William Hamilton, a popular cartoonist for the New Yorker since 1965, has died in an auto accident at the age of 76. His work has been featured on Ivy Style before via an ’80s-era panel with the caption “We decided to just stay preppy as if nothing had happened.”
From the New York Times:
Mr. Hamilton’s cartoons had a distinctive quality, Lewis H. Lapham, the editor of Lapham’s Quarterly and a longtime friend, said on Saturday.
“You were never in doubt about who the cartoonist was,” he said. “He had a particular beat, as it were — the preppy world, the world of Ralph Lauren, the Protestant WASP establishment that was on their way out, holding onto their diminishing privileges.”
You can read the full piece here, and buy his cartoons from the Conde Nast store. — CC
At least a few of the featured characters remind me of Ogden Phipps–
–who, by the way, died a couple of days ago.
My favorite Hamilton cartoon shows two men wearing jacket and tie seated with two women wearing dresses, at dinner (?), with the caption, “Darn it, I think up-tight is a fun life style.”
Completely off topic:
Does anyone know where I can find an oxford cloth apron or something similar? I’m trying to keep it trad in the kitchen – or at least not hobo-chic.
Link to the cartoon mentioned by rojo:
Lately it seems as though my marriage is tied to the dollar.
I would like to pick a favorite cartoon but they were all my favorites. In the sixties, I would put his New Yorker work on the refrigerator door and visitors never failed to comment. He does bring to mind Ogden Phipps.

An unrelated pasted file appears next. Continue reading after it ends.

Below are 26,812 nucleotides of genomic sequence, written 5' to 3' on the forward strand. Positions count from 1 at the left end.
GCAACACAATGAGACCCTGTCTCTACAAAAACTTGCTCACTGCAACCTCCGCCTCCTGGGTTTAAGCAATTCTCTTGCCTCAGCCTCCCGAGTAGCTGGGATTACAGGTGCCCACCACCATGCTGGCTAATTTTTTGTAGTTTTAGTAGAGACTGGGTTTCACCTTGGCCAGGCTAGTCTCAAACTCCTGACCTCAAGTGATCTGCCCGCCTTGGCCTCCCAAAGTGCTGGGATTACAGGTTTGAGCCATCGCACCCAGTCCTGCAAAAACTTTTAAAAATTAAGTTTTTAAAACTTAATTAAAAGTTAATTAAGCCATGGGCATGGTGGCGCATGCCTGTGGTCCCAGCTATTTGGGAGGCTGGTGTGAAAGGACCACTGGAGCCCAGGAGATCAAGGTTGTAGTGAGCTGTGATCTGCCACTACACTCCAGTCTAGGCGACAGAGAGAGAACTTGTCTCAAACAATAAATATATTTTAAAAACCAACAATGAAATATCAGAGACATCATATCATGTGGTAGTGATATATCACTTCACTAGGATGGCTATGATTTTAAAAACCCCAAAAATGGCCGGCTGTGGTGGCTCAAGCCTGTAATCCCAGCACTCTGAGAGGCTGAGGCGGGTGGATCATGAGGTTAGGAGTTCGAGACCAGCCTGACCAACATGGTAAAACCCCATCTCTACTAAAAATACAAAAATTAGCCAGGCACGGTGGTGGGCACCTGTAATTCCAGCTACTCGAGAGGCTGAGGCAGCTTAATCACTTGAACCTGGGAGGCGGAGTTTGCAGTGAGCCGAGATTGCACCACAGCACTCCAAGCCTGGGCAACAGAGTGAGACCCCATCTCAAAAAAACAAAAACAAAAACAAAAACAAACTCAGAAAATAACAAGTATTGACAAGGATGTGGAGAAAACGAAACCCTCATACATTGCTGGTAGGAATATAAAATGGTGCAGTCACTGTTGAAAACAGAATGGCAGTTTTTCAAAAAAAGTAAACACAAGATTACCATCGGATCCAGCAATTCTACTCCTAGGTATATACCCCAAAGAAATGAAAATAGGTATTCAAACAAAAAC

JDD, once he sees the necessary gap and forms the desire to fill it, you will be to buy bespoke “apronings” from FEC in the fabric and design of your choice; from $500. I’m sure that both The Trad (Oxford cloth with a flapped & buttoned pocket; in white, blue, or blue & white stripes) and The Prep (piqué fabric in pink or kelly green with a popped collar on the neck strap and a logo on the left breast) will be standard options. Look also for The Summer Party (patch madras).
Just as you can buy pre-distressed jeans, FEC will offer pre-stained options, such as Mediterranean (tomato sauce & olive oil stains), All-American (ketchup, mustard, & grill burns), Kung Fu (sesame oil, Kung Pao chicken, & wok charring), Ooh La La! (béchamel & red wine), and International (a potpourri of stains made from food from around the world); from $750. Of course, there will be the FEC Signature Edition, worn by The Great One himself, and spattered with whatever he most recently cooked; from $1200.
Tribute on The New Yorker website:
If you wrote a satirical fashion blog, I’d read every word. Perhaps I will commission FEC to create a bespoke apron of super 120s Italian wool.
From the tribute: “They took place in a specific world: that of upper-middle class, socially ambitious, attractive men and women, at home, at cocktail parties, and in restaurants. They were ‘Hamilton people.’ ”
It occurred to me not so long ago that most of the “rich” I know are, in fact, just (merely) “upper middle’s.” Not outlandishly, grotesquely rich. The families are a rebellious generation or two (oh, those lazy, self-indulgent grandchildren!) away from dynastic demise. Filled with worries and weighed down by the burden that is, to borrow from the piece, “social ambition.” The persistent self consciousness, a trait most haute Protestants share, is a driving force. Hamilton’s work illuminates the upper middle predicament.
S.E. Good observations regarding third generation trust funders, upper middle vs. rich, etc. It certainly is consistent with what I have seen. “Shirtsleeves to shirtsleeves in three generations,” as the saying goes. Being somewhat preconscious, I have managed it in two, which is just as well since my wife and I have not been blessed with issue.
I meant “precocious” of course. A trick of spell checker, I assume.
JDD, thank you for the kind words, and the inspiration. Perhaps I’ll do that….